November 2006 Scotland on Sunday
IT'S been a good year for Brian Ferguson. It's only November and the 26-year-old actor has already appeared in three shows by the National Theatre of Scotland, a company that is barely 10 months old. "I was called the National Theatre bitch," he laughs. "I'm not sure how I feel about that, but it's been fantastic."
Right now you can see him in Snuff, Davey Anderson's housing scheme drama that was first staged by Glasgow's Arches and picked up by the NTS for a revival under its "Unmissable" strand. Earlier in the year, Ferguson got up-close and personal in Falling, an NTS collaboration with Poorboy that took place in streets, subway trains and offices around Glasgow, the audience following the actor on a devilish journey in pursuit of an elusive woman.
Most prestigiously, Ferguson starred as Cammy, the wisest of the troops in Gregory Burke's celebrated Black Watch, the runaway hit of the Edinburgh Fringe. In a production full of highlights, Ferguson stood out for his ability to draw the audience into a play that refused to pander to the received wisdom about the war in Iraq. He was at once a dedicated soldier – one of the lads, a team player in a macho environment – and a clear-headed analyst of the tactics of the coalition forces.
Taking on the role was as much a revelation to Ferguson as it was to the audience. "I've never done a show where I was quite so aware of all my opinions on the subject," says the Glasgow actor, looking forward to next year's proposed tour of Scottish drill halls, followed by a set of international dates likely to equal any military tour of duty. "Most of the soldiers in Iraq are not thinking about it politically at all, so when they hear all this criticism of the war, it's just so demoralising. They don't fight for a cause, they fight because it's an honourable and a good fun thing to do. The hardest thing for me was setting aside all the core beliefs that I've been brought up with and working with a different set of beliefs. It changed my mind about the people who fight the war and gave me a lot of respect for them."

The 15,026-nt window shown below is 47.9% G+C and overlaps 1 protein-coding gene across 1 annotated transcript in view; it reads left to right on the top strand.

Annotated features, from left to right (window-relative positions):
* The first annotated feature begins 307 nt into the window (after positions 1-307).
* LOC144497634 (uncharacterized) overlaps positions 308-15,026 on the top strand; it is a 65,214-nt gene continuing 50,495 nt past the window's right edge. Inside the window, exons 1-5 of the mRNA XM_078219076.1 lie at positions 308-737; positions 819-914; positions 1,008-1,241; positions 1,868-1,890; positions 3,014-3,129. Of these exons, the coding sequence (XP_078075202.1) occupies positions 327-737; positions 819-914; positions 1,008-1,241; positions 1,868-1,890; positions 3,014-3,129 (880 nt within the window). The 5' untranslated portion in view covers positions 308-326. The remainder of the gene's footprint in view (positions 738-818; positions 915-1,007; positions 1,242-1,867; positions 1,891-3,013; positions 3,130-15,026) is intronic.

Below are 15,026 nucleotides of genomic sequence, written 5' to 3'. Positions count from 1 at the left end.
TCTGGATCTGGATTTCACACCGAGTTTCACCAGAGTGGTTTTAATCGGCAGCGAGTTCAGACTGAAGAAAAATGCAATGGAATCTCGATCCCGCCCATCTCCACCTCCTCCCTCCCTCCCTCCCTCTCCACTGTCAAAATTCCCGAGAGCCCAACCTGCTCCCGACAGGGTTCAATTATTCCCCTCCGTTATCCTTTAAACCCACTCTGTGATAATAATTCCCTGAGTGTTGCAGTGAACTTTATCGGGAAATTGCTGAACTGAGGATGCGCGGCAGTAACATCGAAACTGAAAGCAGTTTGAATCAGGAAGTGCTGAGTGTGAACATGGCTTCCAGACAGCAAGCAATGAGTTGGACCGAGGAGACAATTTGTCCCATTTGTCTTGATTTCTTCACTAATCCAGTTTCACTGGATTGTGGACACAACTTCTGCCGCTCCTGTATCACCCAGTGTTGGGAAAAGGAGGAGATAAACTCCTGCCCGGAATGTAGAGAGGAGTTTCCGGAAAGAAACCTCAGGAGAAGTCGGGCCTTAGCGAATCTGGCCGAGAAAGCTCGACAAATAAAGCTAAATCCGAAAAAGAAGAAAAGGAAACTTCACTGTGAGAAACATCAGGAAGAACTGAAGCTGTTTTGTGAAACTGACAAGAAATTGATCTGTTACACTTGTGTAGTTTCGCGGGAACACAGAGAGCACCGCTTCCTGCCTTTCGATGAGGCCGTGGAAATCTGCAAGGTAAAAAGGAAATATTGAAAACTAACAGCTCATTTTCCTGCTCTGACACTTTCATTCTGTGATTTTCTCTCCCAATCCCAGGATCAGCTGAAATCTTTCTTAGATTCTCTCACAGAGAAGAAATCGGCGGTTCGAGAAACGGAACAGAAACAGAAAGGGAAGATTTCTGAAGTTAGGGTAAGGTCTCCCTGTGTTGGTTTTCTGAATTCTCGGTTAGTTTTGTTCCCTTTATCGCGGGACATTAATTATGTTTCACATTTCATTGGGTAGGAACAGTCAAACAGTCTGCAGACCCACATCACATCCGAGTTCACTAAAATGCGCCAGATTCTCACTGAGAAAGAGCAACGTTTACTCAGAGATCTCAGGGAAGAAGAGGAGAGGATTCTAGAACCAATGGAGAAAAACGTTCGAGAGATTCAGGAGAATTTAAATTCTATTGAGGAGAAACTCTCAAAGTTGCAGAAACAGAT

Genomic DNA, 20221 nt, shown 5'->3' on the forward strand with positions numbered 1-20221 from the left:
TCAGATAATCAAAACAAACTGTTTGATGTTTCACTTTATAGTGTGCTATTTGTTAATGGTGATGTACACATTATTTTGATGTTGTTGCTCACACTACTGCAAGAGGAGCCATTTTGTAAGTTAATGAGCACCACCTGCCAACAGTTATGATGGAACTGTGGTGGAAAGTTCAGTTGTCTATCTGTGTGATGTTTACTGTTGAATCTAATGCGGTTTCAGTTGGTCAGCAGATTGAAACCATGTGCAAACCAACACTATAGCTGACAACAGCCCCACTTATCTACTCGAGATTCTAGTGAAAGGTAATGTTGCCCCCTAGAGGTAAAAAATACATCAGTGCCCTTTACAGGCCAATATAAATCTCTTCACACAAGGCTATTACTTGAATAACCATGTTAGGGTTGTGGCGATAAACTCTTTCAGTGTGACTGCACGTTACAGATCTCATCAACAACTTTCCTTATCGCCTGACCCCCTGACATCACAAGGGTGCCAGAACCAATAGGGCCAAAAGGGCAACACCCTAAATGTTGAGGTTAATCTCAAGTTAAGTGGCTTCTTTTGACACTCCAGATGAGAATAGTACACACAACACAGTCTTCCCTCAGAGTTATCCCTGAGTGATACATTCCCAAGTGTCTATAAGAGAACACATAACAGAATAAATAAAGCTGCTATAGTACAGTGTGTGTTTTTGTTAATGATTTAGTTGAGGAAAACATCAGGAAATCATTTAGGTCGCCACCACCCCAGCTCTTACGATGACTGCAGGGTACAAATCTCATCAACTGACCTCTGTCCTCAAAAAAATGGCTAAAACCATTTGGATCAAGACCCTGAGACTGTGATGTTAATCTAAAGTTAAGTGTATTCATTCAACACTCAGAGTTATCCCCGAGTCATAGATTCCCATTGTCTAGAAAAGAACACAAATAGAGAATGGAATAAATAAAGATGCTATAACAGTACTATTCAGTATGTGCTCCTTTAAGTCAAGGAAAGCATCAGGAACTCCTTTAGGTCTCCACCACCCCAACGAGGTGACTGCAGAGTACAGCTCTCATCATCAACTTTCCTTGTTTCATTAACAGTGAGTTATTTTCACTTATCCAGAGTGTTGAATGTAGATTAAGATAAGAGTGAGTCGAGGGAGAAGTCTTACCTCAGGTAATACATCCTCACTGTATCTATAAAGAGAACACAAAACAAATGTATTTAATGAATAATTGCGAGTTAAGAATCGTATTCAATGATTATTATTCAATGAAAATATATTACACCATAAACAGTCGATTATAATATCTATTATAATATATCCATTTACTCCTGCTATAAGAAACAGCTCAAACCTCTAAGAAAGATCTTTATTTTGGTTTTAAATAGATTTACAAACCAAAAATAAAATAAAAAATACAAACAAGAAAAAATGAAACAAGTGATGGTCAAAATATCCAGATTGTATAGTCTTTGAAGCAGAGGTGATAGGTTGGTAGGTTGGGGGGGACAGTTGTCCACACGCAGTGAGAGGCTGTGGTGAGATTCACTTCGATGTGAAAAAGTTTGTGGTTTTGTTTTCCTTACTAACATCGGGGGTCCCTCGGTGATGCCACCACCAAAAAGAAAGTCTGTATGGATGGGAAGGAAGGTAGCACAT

As part of his research for the play, which was based on interviews with the regiment's veterans, he talked to soldiers about their experiences and came to realise that theirs was a story too often overlooked. "The most interesting thing for me was meeting this guy who'd been out for five years in Iraq," he says. "He came to see the show one night and we went out for a few beers. It's very easy to have a point of view about things when it's not a real person in front of your face. When it's this really sound guy sitting at the table opposite from you and you get on, you think, 'It's just a job.' He loved the show. He was quite upset because if you were out there and you knew the folk, it's going to be pretty hard to watch."
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Nobody could have predicted the scale of the show's popularity – even Prince Charles couldn't get a ticket for the three-week run – and it was only as the first performances drew near that Ferguson got a sense of the power of their material. "You just don't know how an audience is going to react, but by the time we were in the venue and we were starting to run lights and sound, we were thinking it was quite something," he says. "The reaction was unbelievable. You just don't know if you're going to hit it perfect in terms of what people are feeling and what they're ready to hear. If you ever needed a reason for a National Theatre of Scotland, this was it. Having the money to attract a world-wide audience seems so refreshing."
Although he currently longs to get his teeth into some Shakespeare – something he hasn't done since training at Glasgow's RSAMD – Ferguson is most associated with performing new plays in unusual places. He was among the cast of Douglas Maxwell's Decky Does a Bronco, staged by Grid Iron in children's play parks, and he's an artistic associate with Poorboy with whom he's performed around the shops and warehouses of Dundee City Quay as well as the streets of Glasgow. "I love that kind of work," he says. "The character has to be completely human because people are right in front of your face. It takes a layer off the performance and has to feel very natural. It was the same in Black Watch, doing the first monologue taking directly to the audience."
There are a couple of new Poorboy projects in development, but for now he's focusing on Snuff, just back from a run in London and heading for a home leg at the Arches after a few nights in Belfast. He plays Kevin, a disenfranchised young man living in a high-rise scheme who has become dangerously paranoid about the political changes in the outside world. "One of the reasons I do theatre is to try and change things," he says. "Good new writing that opens up people's eyes to what's going on in the world can only be a good thing. Davey Anderson is brilliant for that."
Snuff, Arches Theatre, Glasgow, November 21–25
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